The Cobb’s Hill Dog Park is a daily venture for Connor Donsky and his 1-year-old dog, Saul.

“Coming here a lot, you know all the other regulars that come here and their dogs,” Donsky said. “And then your dog becomes friends with their dog, and they know each other so they immediately run around and play.”

He adopted Saul just last year and is thankful for the relationship they have today.

“It’s just me at the house, so there’s always someone there with me,” Donsky said. “He’s my shadow at all times around the house. And we’ll go off and do things. We’ll come here, we’ll go to North Ponds Park, I’ll take him swimming, I’ll take him for walks and car rides. He’s my guy.”

And soon, those looking for pets may need to consider adoption seriously after state lawmakers passed the Puppy Mill Pipeline bill, meant to target large-scale breeding operations.

“We’ve all seen horrific pictures shared on the internet and from larger animal welfare organizations, about pets who are living in dirty, filthy cages, they’re not socialized, they’re bred over and over again,” said Adrienne McHargue, vice president of Lollypop Farm Humane Society.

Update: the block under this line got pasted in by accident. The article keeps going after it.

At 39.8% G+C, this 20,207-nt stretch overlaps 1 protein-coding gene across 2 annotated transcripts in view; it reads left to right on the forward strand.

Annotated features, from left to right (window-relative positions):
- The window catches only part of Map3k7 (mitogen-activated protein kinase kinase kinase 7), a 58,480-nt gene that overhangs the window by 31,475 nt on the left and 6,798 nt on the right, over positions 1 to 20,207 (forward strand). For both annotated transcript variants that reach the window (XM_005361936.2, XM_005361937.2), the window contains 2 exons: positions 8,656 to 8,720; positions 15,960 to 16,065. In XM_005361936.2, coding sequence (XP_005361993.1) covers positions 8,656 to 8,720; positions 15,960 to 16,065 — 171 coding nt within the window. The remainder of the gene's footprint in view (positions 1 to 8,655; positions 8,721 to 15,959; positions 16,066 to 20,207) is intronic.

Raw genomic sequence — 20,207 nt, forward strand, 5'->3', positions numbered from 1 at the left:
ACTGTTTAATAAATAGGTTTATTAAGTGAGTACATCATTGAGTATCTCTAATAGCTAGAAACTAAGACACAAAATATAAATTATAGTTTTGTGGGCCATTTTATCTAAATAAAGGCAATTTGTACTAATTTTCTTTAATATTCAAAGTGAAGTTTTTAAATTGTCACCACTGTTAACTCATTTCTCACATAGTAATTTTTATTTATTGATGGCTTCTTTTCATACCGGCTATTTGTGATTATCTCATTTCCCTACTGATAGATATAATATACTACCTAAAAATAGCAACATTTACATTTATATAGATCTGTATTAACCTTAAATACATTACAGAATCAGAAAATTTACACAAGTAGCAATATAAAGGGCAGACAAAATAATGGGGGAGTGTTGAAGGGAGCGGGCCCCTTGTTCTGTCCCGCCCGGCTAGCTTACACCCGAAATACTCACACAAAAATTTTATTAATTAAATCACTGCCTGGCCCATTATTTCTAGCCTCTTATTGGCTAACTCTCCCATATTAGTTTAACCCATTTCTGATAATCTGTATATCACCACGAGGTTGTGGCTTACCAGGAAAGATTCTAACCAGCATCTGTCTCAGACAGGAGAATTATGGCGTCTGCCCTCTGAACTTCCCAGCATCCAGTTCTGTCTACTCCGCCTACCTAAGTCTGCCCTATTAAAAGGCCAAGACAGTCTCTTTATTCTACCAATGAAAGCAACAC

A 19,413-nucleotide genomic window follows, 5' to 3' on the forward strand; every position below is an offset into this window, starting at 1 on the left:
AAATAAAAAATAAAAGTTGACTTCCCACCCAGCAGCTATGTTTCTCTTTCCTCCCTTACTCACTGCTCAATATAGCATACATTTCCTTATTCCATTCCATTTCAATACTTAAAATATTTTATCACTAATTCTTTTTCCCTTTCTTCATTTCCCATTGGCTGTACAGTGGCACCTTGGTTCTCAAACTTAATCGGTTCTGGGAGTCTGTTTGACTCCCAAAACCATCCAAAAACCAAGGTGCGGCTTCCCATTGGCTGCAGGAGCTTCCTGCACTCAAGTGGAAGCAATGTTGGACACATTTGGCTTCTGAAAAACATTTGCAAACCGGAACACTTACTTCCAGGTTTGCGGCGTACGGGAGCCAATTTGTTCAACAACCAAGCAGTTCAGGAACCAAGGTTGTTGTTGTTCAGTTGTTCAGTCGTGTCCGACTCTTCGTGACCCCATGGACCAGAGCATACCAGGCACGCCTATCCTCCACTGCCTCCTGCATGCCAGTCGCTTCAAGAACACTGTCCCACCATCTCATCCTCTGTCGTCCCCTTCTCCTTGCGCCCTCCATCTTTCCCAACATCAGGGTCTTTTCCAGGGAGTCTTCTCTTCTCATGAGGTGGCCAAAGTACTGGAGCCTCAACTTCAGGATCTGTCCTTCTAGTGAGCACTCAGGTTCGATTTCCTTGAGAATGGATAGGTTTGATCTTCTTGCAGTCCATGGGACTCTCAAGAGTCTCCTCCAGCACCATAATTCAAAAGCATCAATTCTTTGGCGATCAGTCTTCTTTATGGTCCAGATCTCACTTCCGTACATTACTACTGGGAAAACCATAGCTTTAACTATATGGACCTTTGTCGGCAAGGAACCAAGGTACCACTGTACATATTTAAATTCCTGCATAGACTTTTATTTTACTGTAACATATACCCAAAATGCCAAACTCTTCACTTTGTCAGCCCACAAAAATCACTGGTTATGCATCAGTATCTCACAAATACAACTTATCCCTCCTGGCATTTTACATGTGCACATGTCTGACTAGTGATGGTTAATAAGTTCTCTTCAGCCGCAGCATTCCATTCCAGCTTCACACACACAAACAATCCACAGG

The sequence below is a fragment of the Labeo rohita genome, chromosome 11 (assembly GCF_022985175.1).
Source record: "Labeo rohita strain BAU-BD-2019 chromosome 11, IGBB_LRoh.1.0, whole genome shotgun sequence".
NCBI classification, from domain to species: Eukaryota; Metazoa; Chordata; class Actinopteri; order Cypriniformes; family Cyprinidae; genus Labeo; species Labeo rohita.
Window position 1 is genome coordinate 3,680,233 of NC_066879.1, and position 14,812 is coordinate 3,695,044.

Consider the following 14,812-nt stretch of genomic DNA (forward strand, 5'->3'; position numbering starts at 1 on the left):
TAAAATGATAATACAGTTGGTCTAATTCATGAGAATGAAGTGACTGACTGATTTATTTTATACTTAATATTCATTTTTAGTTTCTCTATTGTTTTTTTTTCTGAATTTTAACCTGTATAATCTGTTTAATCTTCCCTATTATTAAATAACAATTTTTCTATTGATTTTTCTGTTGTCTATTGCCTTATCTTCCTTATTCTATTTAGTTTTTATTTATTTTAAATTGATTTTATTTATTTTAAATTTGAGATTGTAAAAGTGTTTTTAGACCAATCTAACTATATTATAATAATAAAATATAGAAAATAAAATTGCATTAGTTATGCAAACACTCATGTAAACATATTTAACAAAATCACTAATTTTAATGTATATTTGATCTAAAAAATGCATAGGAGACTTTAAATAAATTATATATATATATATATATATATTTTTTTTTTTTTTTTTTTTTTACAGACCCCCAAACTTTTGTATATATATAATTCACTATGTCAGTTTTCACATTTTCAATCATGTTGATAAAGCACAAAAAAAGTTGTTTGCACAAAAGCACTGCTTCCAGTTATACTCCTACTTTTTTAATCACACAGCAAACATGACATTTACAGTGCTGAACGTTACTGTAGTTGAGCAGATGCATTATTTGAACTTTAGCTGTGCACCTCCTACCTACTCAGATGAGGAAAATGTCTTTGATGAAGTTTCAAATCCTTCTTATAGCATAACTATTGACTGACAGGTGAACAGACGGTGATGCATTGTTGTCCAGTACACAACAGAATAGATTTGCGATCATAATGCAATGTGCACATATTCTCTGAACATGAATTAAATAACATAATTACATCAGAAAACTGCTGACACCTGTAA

If signed into law, the bill would ban the retail sale of dogs, cats and rabbits. This means pet stores would no longer be an option, and though opponents argue this would hurt small businesses and legitimate breeders, McHargue says it’s about a larger issue.

“It is a big push, and let me just say that there are responsible breeders out there,” McHargue said. “This is not against breeding in general… what we’re trying to do and what we support is trying to get rid of that aspect of breeding that is about the money and not about the individual pet.”

And while McHargue has a clear stake in the matter, she genuinely encourages everyone to consider adoption.

“It’s a good thing to do, it makes you feel good that you know you’re giving a new home to a pet that didn’t have one. And certainly you can live a happy, long life together as a family,” McHargue said.

Saul is just one example of a pet that needed rescuing.

“He was abandoned with his littermates in Virginia, I think,” Donsky said. “And he was rescued down there and brought up to Buffalo.”

So Connor will always be a big fan of adoption too.

“There’s a lot of good dogs at rescues that just need homes and if you can go that route and save them versus going to a pet store and getting them, then that’s always a win-win,” Donsky said.